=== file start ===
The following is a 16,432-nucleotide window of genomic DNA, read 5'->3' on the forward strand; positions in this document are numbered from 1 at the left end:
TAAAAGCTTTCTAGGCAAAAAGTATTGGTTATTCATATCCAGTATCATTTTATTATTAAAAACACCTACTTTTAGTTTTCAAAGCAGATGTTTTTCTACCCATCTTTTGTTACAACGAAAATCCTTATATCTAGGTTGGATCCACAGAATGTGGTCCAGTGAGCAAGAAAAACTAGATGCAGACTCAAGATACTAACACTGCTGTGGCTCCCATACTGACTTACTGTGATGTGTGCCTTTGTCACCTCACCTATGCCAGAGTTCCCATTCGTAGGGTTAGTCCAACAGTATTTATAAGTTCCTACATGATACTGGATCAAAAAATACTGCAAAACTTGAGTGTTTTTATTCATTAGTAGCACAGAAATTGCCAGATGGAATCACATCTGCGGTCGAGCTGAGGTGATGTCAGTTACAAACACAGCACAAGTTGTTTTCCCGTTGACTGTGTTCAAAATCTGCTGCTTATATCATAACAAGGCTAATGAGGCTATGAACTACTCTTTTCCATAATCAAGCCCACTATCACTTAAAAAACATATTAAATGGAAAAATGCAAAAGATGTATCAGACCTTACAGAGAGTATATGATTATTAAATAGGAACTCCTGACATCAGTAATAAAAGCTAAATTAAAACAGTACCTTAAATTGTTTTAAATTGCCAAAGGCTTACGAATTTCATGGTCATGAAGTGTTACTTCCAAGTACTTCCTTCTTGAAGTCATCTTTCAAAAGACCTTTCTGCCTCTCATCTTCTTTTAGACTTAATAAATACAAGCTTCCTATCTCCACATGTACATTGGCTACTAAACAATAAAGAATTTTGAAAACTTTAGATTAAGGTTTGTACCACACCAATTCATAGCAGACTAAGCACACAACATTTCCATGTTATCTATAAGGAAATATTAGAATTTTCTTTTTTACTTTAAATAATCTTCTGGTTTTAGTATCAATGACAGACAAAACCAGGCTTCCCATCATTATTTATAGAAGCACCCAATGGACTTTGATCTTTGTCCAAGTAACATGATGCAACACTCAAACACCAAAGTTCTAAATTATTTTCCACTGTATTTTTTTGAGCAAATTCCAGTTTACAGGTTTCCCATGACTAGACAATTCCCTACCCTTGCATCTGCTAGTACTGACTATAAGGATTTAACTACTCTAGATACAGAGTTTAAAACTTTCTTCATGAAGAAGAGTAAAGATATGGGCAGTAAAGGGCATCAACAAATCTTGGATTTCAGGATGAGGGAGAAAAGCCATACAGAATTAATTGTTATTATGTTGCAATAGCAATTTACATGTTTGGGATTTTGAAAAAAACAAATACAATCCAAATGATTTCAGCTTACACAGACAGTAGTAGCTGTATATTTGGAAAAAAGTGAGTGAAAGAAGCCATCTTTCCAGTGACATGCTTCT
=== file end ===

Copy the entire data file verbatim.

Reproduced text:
The following is a 16,432-nucleotide window of genomic DNA, read 5'->3' on the forward strand; positions in this document are numbered from 1 at the left end:
TAAAAGCTTTCTAGGCAAAAAGTATTGGTTATTCATATCCAGTATCATTTTATTATTAAAAACACCTACTTTTAGTTTTCAAAGCAGATGTTTTTCTACCCATCTTTTGTTACAACGAAAATCCTTATATCTAGGTTGGATCCACAGAATGTGGTCCAGTGAGCAAGAAAAACTAGATGCAGACTCAAGATACTAACACTGCTGTGGCTCCCATACTGACTTACTGTGATGTGTGCCTTTGTCACCTCACCTATGCCAGAGTTCCCATTCGTAGGGTTAGTCCAACAGTATTTATAAGTTCCTACATGATACTGGATCAAAAAATACTGCAAAACTTGAGTGTTTTTATTCATTAGTAGCACAGAAATTGCCAGATGGAATCACATCTGCGGTCGAGCTGAGGTGATGTCAGTTACAAACACAGCACAAGTTGTTTTCCCGTTGACTGTGTTCAAAATCTGCTGCTTATATCATAACAAGGCTAATGAGGCTATGAACTACTCTTTTCCATAATCAAGCCCACTATCACTTAAAAAACATATTAAATGGAAAAATGCAAAAGATGTATCAGACCTTACAGAGAGTATATGATTATTAAATAGGAACTCCTGACATCAGTAATAAAAGCTAAATTAAAACAGTACCTTAAATTGTTTTAAATTGCCAAAGGCTTACGAATTTCATGGTCATGAAGTGTTACTTCCAAGTACTTCCTTCTTGAAGTCATCTTTCAAAAGACCTTTCTGCCTCTCATCTTCTTTTAGACTTAATAAATACAAGCTTCCTATCTCCACATGTACATTGGCTACTAAACAATAAAGAATTTTGAAAACTTTAGATTAAGGTTTGTACCACACCAATTCATAGCAGACTAAGCACACAACATTTCCATGTTATCTATAAGGAAATATTAGAATTTTCTTTTTTACTTTAAATAATCTTCTGGTTTTAGTATCAATGACAGACAAAACCAGGCTTCCCATCATTATTTATAGAAGCACCCAATGGACTTTGATCTTTGTCCAAGTAACATGATGCAACACTCAAACACCAAAGTTCTAAATTATTTTCCACTGTATTTTTTTGAGCAAATTCCAGTTTACAGGTTTCCCATGACTAGACAATTCCCTACCCTTGCATCTGCTAGTACTGACTATAAGGATTTAACTACTCTAGATACAGAGTTTAAAACTTTCTTCATGAAGAAGAGTAAAGATATGGGCAGTAAAGGGCATCAACAAATCTTGGATTTCAGGATGAGGGAGAAAAGCCATACAGAATTAATTGTTATTATGTTGCAATAGCAATTTACATGTTTGGGATTTTGAAAAAAACAAATACAATCCAAATGATTTCAGCTTACACAGACAGTAGTAGCTGTATATTTGGAAAAAAGTGAGTGAAAGAAGCCATCTTTCCAGTGACATGCTTCT